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Breaking the Connection: Dyslexia and Humiliation

Written By Donna Schwontkowski . March 6, 2013

Isolation From Dyslexia

Dyslexia should be addressed as soon as it is discovered. The longer your child cannot read, the more he or she is “crippled” in our society — which depends on the written word for learning, employment, driving, shopping, reading menus and even worshipping.

Progression in many facets of life will halt when there is dyslexia. Your child will continue growing physically, but will face a mental and intellectual obstacle. Dyslexia, especially when unaddressed, often scars children for life.

According to Rick Lavoie, an Education Expert who has worked with dyslexia for many years, a learning disability such as dyslexia often leads to rejection and isolation. There is a direct link between a learning disability and social failure.

How does this happen?

Negative emotions are consistently and continually conjured up in children with dyslexia. Embarrassment and shame are two emotions that can cause a ripple effect in your child’s health, for the rest of his or her life, absent any dyslexia help.

The way a child is treated in school when he cannot read is often pretty primitive. She may be picked on by the teacher to read aloud more often. This is enough to send a shudder of fear down the child’s spine: “Me again? I’m going to mess it up again and everyone will laugh at me.” Begrudgingly, the child agrees and the prophecy becomes reality. The teacher doesn’t understand that if the brain cannot perceive the words on the page correctly, calling on him more is not going to help the situation.

The child ends up chalking up another failure and another embarrassment. Soon the idea of going to school starts to make him sick to his stomach or creates headaches. Because of dyslexia, he now associates school with embarrassment.

Isn’t childhood supposed to be filled with joy, wonder and accomplishment?

Dyslexia causes embarrassment, because they cannot do what other children can do. When a child hears other children snickering about her reading ability, her heart gets heavy. She thought the other students were her friends. Now she feels betrayal and shame.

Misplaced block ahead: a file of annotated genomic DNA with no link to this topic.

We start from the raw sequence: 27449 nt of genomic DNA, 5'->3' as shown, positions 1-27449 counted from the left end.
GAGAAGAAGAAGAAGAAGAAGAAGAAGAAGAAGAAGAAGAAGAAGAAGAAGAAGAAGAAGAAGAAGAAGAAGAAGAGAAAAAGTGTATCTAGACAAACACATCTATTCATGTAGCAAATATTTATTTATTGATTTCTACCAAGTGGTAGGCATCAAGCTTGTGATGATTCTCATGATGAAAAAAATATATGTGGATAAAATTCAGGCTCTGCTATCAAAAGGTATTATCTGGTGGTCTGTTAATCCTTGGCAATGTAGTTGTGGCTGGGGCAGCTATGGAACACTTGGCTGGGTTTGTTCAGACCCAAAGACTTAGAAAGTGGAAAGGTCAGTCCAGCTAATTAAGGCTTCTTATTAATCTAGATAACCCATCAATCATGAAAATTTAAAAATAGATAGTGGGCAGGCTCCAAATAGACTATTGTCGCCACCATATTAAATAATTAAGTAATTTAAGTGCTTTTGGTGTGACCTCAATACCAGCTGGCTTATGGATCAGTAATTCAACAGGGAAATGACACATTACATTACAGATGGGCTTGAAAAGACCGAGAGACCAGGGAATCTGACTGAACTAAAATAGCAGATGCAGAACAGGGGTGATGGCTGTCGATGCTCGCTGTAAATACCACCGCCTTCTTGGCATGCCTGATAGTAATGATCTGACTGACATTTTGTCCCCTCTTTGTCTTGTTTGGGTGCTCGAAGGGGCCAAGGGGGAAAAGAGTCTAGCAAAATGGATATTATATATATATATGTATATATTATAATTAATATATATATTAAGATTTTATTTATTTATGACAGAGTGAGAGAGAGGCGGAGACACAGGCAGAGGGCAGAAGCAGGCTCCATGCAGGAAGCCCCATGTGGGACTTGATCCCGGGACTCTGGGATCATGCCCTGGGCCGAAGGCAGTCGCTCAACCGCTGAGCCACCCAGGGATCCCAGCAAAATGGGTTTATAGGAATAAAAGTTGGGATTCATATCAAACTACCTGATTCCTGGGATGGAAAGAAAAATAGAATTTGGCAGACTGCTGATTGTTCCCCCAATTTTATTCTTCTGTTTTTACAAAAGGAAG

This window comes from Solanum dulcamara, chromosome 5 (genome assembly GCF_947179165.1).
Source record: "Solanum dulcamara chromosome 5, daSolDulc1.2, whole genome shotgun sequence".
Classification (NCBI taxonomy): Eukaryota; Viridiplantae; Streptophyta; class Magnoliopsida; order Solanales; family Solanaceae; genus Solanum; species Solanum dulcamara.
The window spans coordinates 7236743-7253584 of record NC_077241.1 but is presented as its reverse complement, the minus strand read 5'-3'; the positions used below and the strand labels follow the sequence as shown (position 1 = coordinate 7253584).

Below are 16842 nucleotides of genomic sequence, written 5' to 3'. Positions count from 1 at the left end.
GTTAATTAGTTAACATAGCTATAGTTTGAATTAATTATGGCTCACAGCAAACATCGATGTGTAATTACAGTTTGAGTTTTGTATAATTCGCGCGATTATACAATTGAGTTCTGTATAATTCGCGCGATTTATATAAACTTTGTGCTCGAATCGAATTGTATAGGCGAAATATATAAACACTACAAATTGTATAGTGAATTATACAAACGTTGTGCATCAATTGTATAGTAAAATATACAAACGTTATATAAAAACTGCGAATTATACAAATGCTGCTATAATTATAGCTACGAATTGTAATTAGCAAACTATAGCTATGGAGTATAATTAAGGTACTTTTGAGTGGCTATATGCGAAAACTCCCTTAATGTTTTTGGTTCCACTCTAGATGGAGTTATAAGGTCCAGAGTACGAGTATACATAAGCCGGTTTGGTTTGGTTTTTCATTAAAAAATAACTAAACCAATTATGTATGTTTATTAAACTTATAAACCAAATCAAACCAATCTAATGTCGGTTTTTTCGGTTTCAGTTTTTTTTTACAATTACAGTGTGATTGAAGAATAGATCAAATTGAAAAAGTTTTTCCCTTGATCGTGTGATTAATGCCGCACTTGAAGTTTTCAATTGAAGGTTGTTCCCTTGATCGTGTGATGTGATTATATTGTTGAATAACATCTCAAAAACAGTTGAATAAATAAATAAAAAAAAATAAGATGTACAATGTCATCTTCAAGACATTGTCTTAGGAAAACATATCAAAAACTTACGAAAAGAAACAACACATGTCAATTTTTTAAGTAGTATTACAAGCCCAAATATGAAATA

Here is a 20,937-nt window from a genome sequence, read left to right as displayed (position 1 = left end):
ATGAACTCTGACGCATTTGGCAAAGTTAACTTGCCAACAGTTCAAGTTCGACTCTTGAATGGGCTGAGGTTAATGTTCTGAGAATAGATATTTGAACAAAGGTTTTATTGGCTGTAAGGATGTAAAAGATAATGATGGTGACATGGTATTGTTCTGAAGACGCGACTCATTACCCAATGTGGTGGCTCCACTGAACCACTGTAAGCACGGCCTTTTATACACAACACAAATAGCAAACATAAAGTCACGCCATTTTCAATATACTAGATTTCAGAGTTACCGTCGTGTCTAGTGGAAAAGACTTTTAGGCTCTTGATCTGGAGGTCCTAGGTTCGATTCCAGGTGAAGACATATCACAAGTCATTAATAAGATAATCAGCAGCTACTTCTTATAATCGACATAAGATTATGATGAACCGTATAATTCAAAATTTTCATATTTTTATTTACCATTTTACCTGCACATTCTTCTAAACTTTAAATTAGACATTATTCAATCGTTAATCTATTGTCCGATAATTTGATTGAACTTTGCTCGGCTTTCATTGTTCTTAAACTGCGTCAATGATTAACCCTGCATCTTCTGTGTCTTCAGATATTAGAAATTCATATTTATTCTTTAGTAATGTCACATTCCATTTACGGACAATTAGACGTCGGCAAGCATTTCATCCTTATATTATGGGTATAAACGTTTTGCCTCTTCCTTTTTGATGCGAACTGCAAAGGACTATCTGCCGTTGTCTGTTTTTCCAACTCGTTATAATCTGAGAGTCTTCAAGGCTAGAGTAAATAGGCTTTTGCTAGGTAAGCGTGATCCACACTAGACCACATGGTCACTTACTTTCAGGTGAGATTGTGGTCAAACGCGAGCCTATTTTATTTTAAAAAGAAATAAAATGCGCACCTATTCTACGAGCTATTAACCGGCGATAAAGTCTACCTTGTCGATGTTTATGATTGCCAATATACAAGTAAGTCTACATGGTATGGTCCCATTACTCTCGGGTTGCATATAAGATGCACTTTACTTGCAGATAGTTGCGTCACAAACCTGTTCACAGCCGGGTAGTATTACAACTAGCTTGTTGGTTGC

How do social skills problems begin?

What’s it going to take to break the connection between dyslexia and humiliation? If your child continues to feel embarrassed, one of two things will happen:

  1. He could end up withdrawing from relationships and feeling like a social misfit the rest of his life. This could easily develop into an anti-social personality that is unreachable from anyone who wants to offer love and support.
  2. She could develop aggression to cope with embarrassment. This is a protective mechanism, as no human wants to feel humiliation.

The brain operates on patterns. If your child’s brain perceives the pattern of going to school causes humiliation, your child will do everything he can do to avoid the pain. He won’t know or understand he’s doing this; it happens automatically as a result of how the brain works.

With humiliation, there is no freedom. It is a taskmaster that demands greater and greater negative feelings to support it. It is a taskmaster that tells the child to look at every situation through the eyes of humiliation. Dyslexia can cause great unhappiness.

The only way to break the connection between dyslexia and humiliation is to address and overcome the dyslexia. And it can be done. Get more information about dyslexia treatment offered by Gemm Learning.

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